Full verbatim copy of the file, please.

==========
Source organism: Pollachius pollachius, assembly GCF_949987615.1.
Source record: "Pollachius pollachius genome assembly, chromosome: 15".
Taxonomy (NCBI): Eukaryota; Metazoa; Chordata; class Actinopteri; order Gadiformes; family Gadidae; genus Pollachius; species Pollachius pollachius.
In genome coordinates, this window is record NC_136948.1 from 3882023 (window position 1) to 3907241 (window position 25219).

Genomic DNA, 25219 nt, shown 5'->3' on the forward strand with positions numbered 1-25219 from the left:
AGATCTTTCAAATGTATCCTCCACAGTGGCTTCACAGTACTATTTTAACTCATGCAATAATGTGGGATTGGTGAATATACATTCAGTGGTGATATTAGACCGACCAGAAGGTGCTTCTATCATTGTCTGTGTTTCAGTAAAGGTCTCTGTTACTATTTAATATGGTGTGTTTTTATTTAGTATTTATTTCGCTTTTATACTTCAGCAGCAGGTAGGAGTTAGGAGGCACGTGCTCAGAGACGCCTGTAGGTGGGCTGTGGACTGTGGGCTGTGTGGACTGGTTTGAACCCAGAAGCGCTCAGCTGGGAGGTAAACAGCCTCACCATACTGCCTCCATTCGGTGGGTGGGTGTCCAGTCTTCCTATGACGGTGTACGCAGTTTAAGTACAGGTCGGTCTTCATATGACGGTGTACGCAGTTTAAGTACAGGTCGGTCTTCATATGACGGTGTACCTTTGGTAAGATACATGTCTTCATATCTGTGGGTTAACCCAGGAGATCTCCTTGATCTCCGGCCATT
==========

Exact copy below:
Source organism: Pollachius pollachius, assembly GCF_949987615.1.
Source record: "Pollachius pollachius genome assembly, chromosome: 15".
Taxonomy (NCBI): Eukaryota; Metazoa; Chordata; class Actinopteri; order Gadiformes; family Gadidae; genus Pollachius; species Pollachius pollachius.
In genome coordinates, this window is record NC_136948.1 from 3882023 (window position 1) to 3907241 (window position 25219).

Genomic DNA, 25219 nt, shown 5'->3' on the forward strand with positions numbered 1-25219 from the left:
AGATCTTTCAAATGTATCCTCCACAGTGGCTTCACAGTACTATTTTAACTCATGCAATAATGTGGGATTGGTGAATATACATTCAGTGGTGATATTAGACCGACCAGAAGGTGCTTCTATCATTGTCTGTGTTTCAGTAAAGGTCTCTGTTACTATTTAATATGGTGTGTTTTTATTTAGTATTTATTTCGCTTTTATACTTCAGCAGCAGGTAGGAGTTAGGAGGCACGTGCTCAGAGACGCCTGTAGGTGGGCTGTGGACTGTGGGCTGTGTGGACTGGTTTGAACCCAGAAGCGCTCAGCTGGGAGGTAAACAGCCTCACCATACTGCCTCCATTCGGTGGGTGGGTGTCCAGTCTTCCTATGACGGTGTACGCAGTTTAAGTACAGGTCGGTCTTCATATGACGGTGTACGCAGTTTAAGTACAGGTCGGTCTTCATATGACGGTGTACCTTTGGTAAGATACATGTCTTCATATCTGTGGGTTAACCCAGGAGATCTCCTTGATCTCCGGCCATT